The Church uses factories in Kenya, Vietnam, and South Africa, where wheelchair recipients are employed to produce the specialized, rough terrain wheelchairs. Brother Reese said more such factories are forthcoming, as is a training program to help people who receive a wheelchair learn how to use it and repair it. The training will also teach participants jobs they can perform in a wheelchair.
Improper health care, accidents, and birth defects have immobilized an estimated 50 to 100 million children and adults worldwide. Wheelchairs can enable these individuals to become a part of the community, socialize, and assist with household duties.
In northern Thailand, 40-year-old Sutham Yamao was born with crippled hands and feet. Since his parents died in 1998, Mr. Yamao has lived on his own and has managed to bathe, clothe, and feed himself without assistance, while nearby relatives provide him with any additional care.
Just down the road, Assadavoot Pingti, age 30, has been paralyzed on his right side since a motorcycle accident in 2003. Mr. Pingti’s mother has taken care of him, and his only brother comes to help move him from place to place.
Both men were thrilled when they recently received wheelchairs from Latter-day Saint Charities. Mr. Yamao had a friend push him around the community in his new wheelchair. Mr. Pingti lifted his hands in a sign of appreciation, while his mother was grateful that her son would be able to move around on his own for the first time in five years.
“Many have waited years to have the mobility the chair provides,” Elder Snow said. “In many other cases it is the other members of the family who come with tears in their eyes to thank us for the help we have provided, as it lessens the burden on them and allows them to pursue other activities that will strengthen the family.”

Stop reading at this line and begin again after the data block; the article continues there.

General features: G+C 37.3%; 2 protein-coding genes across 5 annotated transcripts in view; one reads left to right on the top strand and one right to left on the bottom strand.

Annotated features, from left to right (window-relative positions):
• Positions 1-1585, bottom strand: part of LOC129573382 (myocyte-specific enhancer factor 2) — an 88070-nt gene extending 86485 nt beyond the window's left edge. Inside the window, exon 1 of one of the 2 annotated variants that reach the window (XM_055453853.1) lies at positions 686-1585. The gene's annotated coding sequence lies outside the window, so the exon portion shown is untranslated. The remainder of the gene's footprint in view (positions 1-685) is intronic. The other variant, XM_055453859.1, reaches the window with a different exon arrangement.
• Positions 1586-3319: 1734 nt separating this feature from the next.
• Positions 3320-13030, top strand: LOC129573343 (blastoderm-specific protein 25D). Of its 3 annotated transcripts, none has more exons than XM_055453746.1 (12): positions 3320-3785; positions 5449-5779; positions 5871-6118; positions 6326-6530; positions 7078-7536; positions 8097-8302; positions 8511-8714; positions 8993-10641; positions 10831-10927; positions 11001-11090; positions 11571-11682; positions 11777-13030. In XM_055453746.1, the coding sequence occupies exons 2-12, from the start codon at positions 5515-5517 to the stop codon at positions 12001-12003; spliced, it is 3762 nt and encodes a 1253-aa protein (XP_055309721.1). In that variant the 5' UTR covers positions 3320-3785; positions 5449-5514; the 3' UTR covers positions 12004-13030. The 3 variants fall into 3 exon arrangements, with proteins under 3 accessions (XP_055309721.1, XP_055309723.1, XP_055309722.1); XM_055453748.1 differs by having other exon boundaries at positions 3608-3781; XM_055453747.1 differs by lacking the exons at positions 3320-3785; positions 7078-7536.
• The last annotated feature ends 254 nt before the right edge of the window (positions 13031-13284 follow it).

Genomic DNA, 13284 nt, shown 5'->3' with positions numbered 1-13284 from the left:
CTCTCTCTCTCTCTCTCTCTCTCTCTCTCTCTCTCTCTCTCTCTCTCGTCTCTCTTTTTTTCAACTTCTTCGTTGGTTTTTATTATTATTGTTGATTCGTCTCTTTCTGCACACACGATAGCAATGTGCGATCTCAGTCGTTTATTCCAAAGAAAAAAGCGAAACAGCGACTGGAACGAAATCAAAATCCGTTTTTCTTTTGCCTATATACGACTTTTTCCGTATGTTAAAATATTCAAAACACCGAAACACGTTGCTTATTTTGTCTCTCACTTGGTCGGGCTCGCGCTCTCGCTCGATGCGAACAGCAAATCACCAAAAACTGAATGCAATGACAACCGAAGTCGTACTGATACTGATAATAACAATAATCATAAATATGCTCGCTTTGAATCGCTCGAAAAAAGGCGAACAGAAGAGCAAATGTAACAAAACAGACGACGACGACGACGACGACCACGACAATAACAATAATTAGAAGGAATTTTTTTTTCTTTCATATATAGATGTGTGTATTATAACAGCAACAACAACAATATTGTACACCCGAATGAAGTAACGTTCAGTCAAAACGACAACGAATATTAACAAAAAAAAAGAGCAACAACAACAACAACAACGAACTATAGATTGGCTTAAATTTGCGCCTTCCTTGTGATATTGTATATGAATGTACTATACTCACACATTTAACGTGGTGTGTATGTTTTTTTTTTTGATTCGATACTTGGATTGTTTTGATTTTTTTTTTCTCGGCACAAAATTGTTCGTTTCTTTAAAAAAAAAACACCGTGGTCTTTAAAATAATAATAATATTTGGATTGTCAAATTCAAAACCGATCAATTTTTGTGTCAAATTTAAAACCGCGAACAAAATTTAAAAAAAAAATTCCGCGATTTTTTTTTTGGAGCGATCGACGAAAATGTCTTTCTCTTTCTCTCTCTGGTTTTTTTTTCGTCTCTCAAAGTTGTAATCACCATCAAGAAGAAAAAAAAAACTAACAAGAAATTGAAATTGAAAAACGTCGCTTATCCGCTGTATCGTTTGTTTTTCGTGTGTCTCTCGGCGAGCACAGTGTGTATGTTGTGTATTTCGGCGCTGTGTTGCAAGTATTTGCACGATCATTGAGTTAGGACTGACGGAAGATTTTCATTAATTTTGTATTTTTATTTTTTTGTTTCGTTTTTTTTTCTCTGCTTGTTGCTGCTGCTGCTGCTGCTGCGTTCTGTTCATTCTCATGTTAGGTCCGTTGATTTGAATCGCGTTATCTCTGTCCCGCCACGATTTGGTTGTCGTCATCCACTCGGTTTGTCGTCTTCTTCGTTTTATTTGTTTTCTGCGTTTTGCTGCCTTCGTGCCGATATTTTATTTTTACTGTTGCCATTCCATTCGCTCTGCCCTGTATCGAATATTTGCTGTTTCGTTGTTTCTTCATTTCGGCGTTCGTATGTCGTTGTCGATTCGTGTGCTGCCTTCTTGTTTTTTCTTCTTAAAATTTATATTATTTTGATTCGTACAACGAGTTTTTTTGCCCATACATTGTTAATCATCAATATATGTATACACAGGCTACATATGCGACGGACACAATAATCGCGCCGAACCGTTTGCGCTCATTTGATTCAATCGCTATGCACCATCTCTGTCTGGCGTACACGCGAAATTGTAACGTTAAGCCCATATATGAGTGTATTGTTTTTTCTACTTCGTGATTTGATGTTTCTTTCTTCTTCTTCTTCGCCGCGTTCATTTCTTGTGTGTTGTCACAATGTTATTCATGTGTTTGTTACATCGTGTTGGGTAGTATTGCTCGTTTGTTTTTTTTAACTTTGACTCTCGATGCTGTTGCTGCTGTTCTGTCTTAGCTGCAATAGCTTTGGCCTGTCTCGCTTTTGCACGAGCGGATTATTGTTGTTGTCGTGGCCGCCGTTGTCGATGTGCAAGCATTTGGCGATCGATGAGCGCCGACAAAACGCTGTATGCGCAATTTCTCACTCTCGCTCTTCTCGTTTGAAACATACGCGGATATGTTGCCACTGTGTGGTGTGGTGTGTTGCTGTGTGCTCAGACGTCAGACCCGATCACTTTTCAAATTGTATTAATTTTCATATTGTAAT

Latter-day Saint Charities teams with many local nonprofit organizations to identify people in need and deliver wheelchairs to them. In 2007 the Church recognized the King of Thailand on his 80th birthday by donating 1,000 wheelchairs to His Majesty the King’s charities.
In August 2008 LDS Charities made a similar donation to the Sai Jai Thai Foundation. Elder Donald L. Hallstrom of the Seventy, Asia Area President, officially presented the wheelchairs to the foundation’s president.
Elder Hallstrom spoke at the ceremony about the Church’s role in helping millions of people in more than 160 countries. Sister Snow said partnering charities are particularly touched when they find out that the wheelchairs come from fast-offering donations made by members worldwide. These funds are specifically set aside to assist the poor and needy.
In the last two years more than 3,000 wheelchairs were distributed in Thailand. In 2008 about 8,000 wheelchairs were sent to Turkey and China.
“To see a mother struggling to carry her 25-year-old son on her back because that is the only way he can be transported and then to see him tenderly being placed in his wheelchair is a memory that will be difficult for me to erase,” Sister Snow said. “I know the Lord is smiling His approval as we assist each person, who is His beloved child.”